For my latest interview, I'm delighted to welcome Australian children's author and poet, Meg McKinlay. Since 2007, Meg has published ten books for children with Walker Books Australia, and three of them have recently been picked up by Walker's U.S. counterpart, Candlewick Press. Her credits include picture books, chapter books, as well as middle grade novels. I'm going to be highlighting Meg's latest MG Below (Candlewick 2013) first published with the title of Surface Tension (Walker Books 2011) But before we get to that, please tell us a little more about yourself, Meg.

I'm a poet and children's writer who lives near the Indian Ocean in Fremantle, Western Australia. I grew up in a TV-free household, and was one of those bookish kids, in love with words, excited by dictionaries and spelling bees. Although I've always enjoyed writing, I didn't really plan on becoming a writer; I was a college professor for many years but started getting story ideas while reading to my young daughter and after a long and winding road towards publication, that side of things eventually took over.

Well, congratulations on having ten books published! That's quite an accomplishment. Can you tell us a little about your writing process?

It might be the poet in me, but as a writer (and a reader for that matter) I have a tendency to privilege things like image and language over plot and structure. As you can imagine, this leads to some interesting dilemmas, particularly when I'm working on a long-ish novel. I'm a 'pantser' rather than a plotter or even an outliner and my writing process is extremely chaotic, to the point where 'process' seems far too orderly a word to describe it. Over the years, though, I've learned to have faith that no matter how impossible it might seem in the midst of things, if I just keep on writing, a way will eventually open, and a novel will emerge from the mess.

Your story Below has quite an intriguing premise. Can you share a summary and then tell us where the idea came from?

Below, is the story of Cassie, born on the day her town was 'drowned' to make way for the construction of a dam complex, something which has happened to a number of towns in Australia and also, I believe, the US. Never having lived in the town in which her much older siblings spent their childhoods, Cassie feels excluded from her own family's history and grows up with something of an obsession for the drowned town. When she tires of the crowded public pool, she hits on the idea of swimming up at the reservoir, in an easily accessible but off-limits area above the submerged town. What neither she, nor Liam, a boy whose tragic past is intertwined with that of the town, realise is that the water beneath them holds a dark secret. As summer heats up and the lake waters become lower and lower, the shocking truth is slowly revealed and Cassie and Liam have to work together to make sure it is brought up fully into the light.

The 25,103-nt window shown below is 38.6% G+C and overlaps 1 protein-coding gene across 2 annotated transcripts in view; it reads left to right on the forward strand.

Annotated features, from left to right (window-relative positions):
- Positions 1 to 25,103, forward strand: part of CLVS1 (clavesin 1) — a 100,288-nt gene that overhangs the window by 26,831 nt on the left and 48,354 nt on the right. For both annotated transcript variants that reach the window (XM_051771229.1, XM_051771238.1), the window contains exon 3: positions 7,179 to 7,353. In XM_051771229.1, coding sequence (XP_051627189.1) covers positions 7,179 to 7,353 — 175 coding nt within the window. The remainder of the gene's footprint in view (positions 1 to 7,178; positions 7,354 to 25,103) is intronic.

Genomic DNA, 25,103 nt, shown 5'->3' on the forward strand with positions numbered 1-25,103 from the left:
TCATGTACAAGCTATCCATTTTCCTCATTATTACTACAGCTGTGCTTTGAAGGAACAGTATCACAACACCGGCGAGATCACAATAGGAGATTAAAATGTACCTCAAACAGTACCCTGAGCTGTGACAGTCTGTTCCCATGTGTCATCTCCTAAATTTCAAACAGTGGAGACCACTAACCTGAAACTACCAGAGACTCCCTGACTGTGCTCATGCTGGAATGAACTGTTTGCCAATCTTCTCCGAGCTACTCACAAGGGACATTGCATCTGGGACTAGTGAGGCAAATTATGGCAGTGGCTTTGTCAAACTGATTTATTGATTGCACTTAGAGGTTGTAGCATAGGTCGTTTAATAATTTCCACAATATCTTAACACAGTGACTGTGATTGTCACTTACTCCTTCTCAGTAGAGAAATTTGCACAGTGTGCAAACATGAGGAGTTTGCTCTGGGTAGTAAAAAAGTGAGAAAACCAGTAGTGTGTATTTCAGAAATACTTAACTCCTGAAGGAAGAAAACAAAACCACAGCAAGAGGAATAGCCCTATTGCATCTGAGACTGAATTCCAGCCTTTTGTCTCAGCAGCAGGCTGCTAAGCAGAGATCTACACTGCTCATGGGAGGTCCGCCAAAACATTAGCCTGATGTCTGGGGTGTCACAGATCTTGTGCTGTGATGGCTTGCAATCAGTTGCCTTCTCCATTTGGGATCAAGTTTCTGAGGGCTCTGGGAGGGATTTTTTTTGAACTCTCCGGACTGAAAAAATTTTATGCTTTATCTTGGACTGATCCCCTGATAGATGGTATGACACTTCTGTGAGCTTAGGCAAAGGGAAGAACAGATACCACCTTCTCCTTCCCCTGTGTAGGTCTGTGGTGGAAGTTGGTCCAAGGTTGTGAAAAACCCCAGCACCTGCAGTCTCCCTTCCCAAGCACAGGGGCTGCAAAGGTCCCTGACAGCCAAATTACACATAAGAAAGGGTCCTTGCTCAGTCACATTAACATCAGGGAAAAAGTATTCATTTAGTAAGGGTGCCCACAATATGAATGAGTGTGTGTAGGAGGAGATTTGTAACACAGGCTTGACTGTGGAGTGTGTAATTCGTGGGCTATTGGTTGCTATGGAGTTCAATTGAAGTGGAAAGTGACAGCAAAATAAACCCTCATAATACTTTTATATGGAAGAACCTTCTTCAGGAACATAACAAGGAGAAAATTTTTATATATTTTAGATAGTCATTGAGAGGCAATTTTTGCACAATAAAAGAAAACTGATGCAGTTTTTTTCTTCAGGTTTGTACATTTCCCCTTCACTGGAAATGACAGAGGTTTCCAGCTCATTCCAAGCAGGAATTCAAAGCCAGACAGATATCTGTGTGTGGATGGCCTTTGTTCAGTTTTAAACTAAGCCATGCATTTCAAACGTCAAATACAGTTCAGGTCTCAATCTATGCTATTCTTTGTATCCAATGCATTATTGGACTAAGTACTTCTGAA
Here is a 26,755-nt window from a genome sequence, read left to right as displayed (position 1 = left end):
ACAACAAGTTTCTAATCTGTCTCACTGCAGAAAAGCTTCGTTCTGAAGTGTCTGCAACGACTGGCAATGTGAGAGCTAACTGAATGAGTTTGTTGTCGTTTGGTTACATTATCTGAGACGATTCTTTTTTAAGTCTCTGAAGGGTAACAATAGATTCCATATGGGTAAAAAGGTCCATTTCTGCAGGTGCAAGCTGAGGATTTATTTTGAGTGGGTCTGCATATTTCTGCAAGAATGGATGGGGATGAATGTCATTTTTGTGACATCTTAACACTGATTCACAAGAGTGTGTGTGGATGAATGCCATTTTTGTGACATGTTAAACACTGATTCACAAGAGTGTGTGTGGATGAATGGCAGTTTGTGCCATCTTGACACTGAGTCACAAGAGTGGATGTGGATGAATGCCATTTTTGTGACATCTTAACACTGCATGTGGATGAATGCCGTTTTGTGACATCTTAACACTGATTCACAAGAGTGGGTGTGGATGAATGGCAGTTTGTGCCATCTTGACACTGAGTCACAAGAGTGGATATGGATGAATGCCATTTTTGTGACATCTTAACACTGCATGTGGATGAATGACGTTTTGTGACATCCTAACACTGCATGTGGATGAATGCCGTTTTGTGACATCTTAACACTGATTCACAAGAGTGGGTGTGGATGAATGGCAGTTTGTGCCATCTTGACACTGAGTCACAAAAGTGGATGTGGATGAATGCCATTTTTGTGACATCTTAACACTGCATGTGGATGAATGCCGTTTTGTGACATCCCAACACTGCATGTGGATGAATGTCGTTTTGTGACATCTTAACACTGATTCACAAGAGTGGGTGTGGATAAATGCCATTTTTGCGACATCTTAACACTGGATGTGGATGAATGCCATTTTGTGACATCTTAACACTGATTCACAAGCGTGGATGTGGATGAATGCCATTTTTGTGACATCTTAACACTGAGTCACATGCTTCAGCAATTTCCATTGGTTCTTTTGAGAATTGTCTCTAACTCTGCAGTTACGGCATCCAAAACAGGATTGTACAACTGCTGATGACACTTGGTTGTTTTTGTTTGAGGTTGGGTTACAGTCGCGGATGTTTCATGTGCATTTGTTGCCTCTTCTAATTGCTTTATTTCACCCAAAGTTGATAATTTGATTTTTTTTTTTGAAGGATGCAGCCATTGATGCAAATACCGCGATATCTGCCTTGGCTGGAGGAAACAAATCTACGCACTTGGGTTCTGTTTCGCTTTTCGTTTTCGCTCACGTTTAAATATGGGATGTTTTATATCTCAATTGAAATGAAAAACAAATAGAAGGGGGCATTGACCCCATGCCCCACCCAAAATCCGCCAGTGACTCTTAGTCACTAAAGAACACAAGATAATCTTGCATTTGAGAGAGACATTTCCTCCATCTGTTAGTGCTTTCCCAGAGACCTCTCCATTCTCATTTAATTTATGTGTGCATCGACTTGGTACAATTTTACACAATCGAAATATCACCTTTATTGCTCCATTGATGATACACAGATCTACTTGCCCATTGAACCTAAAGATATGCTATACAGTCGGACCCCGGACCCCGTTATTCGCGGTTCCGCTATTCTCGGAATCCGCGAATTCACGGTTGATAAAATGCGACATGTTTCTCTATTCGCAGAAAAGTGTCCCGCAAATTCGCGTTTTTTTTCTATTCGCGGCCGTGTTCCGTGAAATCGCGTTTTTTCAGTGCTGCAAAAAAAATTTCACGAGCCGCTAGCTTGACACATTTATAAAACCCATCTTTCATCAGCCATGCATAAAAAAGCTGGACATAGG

The seed for this story was planted a very long time ago. When I was in about Year 8, my class went on a camp to a town which had a 'drowned' version of itself quite nearby. When we were there, the water was quite low, and you could see some of the remnants of the old town above the surface, including the beginning of a road that led down into it. I remember being taken by the idea of setting off along the road and following it underwater all the way into the town. It doesn't make sense, but because there was a road, it felt possible somehow. That image sat in the back of my mind for over twenty years until one day the line The day that I was born, they drowned my town came to me, and the rest of the story slowly built itself around that. While I was writing, I found the central story turning into a mystery, which I hadn't anticipated, and that required some very careful plotting, which was quite challenging for me. I was pleasantly surprised last year when Below (under its Australian title, Surface Tension) won the Davitt Crime Writing Award for Best Children's/YA Novel; until it was shortlisted, I hadn't actually realized that what I had written could be considered crime writing!